Few things are more satisfying than finding an old, forgotten piece of technology somewhere and bringing it back to life. And while it’s great to see a rare sports car or an Apollo Flight Computer being restored, even not-very-successful game consoles from the 1980s can make for some great repair stories. Just look at how [Discreet Mayor] describes his restoration and modification efforts on a ColecoVision that he literally found in a barn.
Given that the ColecoVision was on the market between 1982 and 1985, we can assume that [Discreet Mayor]’s console had been sitting on a shelf for at least three decades, and the machine was definitely showing its age. Several components had failed due to corrosion, including the clock crystal, a 7400 series logic chip and a capacitor in the power supply, but since these are all standard components it was rather straightforward to replace them.
The controllers however were sadly beyond repair. Replacing them with standard joysticks wasn’t really an option because the ColecoVision controllers included a numeric keypad, which was mainly used to select game options. Making something completely new was the way to go, and [Discreet Mayor] decided to go for a wireless system while he was at it. After all, he had already developed a modular wireless IoT system based on the IEEE 802.15.4 standard, which turned out to be a perfect fit for this system.
[Discreet Mayor] built a simple joystick-plus-fire-button setup on a piece of MDF and equipped it with his IoT transmitter. Instead of adding a replacement numeric keypad he decided to use the joystick to simulate the most commonly-used buttons: “right” for “1”, “down” for “2” and so on. The receiver module uses digital switches to mimic keypresses to the console’s input port. The end result might look a bit hacky, but the console is fully functional again and runs its games just like it did over thirty years ago.
We’ve seen several projects that add wireless controllers to a variety of classic consoles. If you’ve got a ColecoVision that turns out to be beyond salvaging, you can always just build your own from scratch.
[Leaded Solder] found some ColecoVision game cartridges at a flea market, and like most of us would, thought, “I’ll build a ColecoVision console from scratch to play them!” Well, maybe most of us would think of that, but not actually do it. He did and you can read about the results in great detail since he wrote up two posts, one covering the design and one covering the construction.
The ColecoVision was a game console that famously could be expanded into a nice — for its day — personal computer. It even had a daisy wheel printer in that configuration. However, in either configuration, the game console was the brains of the operation. According to [Leaded Solder] the price of a unit in working order is high even though over 2 million were made because of several design problems that make them less likely to survive the decades. Rather than repair and modify an original unit, it was cheaper and much more educational to build new.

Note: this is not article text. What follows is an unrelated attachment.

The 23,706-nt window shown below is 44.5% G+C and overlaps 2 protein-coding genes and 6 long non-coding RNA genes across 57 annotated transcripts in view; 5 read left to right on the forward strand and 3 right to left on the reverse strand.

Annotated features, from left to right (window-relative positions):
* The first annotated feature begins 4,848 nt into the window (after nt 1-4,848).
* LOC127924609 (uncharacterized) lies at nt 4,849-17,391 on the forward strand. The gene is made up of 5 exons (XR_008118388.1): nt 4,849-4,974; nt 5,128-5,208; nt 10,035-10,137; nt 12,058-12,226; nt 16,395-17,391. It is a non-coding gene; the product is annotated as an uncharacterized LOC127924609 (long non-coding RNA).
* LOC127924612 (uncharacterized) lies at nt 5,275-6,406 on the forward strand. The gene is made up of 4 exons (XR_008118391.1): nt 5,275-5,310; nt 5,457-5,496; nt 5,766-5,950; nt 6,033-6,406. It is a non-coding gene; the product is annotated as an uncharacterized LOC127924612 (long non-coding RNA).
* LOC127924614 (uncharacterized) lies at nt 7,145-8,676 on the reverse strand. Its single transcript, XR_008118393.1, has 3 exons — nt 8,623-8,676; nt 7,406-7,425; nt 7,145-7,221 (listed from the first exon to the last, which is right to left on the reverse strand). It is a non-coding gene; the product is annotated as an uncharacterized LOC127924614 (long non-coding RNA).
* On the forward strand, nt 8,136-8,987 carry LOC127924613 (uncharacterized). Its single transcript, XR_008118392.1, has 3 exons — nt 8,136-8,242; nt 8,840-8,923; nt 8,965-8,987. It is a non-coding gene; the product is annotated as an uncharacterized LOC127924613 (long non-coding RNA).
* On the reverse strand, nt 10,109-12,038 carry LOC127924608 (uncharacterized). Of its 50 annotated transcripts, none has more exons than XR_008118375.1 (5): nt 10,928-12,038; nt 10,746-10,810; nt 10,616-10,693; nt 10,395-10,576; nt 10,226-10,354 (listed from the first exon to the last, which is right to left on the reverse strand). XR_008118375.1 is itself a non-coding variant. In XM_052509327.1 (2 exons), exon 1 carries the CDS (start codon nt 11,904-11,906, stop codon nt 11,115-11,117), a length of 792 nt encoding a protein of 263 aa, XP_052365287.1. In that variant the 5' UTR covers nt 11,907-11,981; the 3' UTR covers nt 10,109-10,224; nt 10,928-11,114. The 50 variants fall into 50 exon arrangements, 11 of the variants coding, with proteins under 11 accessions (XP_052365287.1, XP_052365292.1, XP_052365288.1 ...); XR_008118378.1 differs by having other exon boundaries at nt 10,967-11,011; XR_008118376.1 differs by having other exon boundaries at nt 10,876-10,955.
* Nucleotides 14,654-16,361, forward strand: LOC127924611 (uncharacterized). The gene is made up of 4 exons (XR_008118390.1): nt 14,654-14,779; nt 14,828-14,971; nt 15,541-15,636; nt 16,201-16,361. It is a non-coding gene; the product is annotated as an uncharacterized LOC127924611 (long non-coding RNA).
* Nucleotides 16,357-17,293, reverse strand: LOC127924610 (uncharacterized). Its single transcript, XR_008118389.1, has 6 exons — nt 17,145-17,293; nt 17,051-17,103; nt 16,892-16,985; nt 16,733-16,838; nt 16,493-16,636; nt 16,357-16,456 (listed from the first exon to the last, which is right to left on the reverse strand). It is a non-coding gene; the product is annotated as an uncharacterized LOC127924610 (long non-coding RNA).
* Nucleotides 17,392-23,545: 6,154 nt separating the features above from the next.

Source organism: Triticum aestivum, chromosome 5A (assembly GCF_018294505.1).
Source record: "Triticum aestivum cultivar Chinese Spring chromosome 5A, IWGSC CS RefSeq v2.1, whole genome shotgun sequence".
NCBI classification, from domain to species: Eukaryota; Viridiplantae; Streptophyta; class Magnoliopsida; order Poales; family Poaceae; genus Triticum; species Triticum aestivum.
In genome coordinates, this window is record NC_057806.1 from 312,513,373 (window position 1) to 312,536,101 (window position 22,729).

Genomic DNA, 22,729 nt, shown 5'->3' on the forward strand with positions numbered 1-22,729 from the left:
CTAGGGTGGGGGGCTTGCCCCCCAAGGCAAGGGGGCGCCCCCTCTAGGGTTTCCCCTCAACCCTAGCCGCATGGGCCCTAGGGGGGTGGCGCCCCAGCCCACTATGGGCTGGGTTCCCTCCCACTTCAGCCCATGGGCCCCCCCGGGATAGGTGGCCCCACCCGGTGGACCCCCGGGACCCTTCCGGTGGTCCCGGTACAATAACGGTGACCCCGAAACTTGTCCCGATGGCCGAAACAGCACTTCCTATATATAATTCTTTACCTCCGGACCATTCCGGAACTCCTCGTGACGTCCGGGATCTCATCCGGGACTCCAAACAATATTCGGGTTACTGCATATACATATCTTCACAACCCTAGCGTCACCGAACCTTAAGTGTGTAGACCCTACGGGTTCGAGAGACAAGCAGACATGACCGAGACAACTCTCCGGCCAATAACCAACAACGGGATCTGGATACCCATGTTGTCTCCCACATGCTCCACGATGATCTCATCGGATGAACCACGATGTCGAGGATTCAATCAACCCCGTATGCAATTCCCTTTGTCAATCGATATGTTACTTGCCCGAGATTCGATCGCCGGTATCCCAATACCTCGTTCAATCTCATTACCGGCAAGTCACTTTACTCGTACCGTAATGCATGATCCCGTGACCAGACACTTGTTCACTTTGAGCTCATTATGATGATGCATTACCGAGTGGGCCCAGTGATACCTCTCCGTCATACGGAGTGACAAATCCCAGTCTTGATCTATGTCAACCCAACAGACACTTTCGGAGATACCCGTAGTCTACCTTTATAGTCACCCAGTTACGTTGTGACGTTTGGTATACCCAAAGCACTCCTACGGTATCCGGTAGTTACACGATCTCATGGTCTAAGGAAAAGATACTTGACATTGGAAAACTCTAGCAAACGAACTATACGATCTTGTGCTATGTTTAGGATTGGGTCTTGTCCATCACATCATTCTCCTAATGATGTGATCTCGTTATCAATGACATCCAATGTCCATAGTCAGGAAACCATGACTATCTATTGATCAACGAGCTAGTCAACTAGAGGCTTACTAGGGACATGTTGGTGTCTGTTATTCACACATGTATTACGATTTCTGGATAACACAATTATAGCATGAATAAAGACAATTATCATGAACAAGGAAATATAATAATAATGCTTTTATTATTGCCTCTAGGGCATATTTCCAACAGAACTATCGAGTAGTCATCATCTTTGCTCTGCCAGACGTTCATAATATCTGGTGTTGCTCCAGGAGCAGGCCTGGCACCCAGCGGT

Continue reading “(Re)Making A ColecoVision”
If you were a child of the late 1970s or early 1980s, the chances are that your number one desire was to own a games console. The one to have was the Atari 2600, notwithstanding that dreadful E.T. game.
Of course, there were other consoles during that era. One of these also-ran products came from Coleco, a company that had started in the leather business but by the mid 1970s had diversified into handheld single-game consoles. Their ColecoVision console of 1982 sold well initially, but suffered badly in the video game crash of 1983. By 1985 it was gone, and though Coleco went on to have further success, by the end of the decade they too had faded away.
The Coleco story was not over though, because in 2005 the brand was relaunched by a successor company. Initially it appeared on an all-in-one retro console, and then on an abortive attempt to crowdfund a new console, the Coleco Chameleon. This campaign came to a halt after the Chameleon prototypes were shown to be not quite what they seemed by eagle-eyed onlookers. Continue reading “Coleco In Spat With ColecoVision Community”
The Colecovision was a state-of-the-art game console back in 1983. Based around the Z-80, it was almost a personal computer (and, with the Adam add-on, it could serve that function, complete with a daisy wheel printer for output). [Kernelcrash] set out to recreate the Colecovision on a breadboard and kept notes of the process.
His earlier project was building a Funvision (a rebranded VTech Creativision) on a breadboard, so he started with the parts he had from that project. He did make some design changes (for example, generating separate clocks instead of using the original design’s method for producing the different frequencies needed).
Continue reading “Breadboard Colecovision”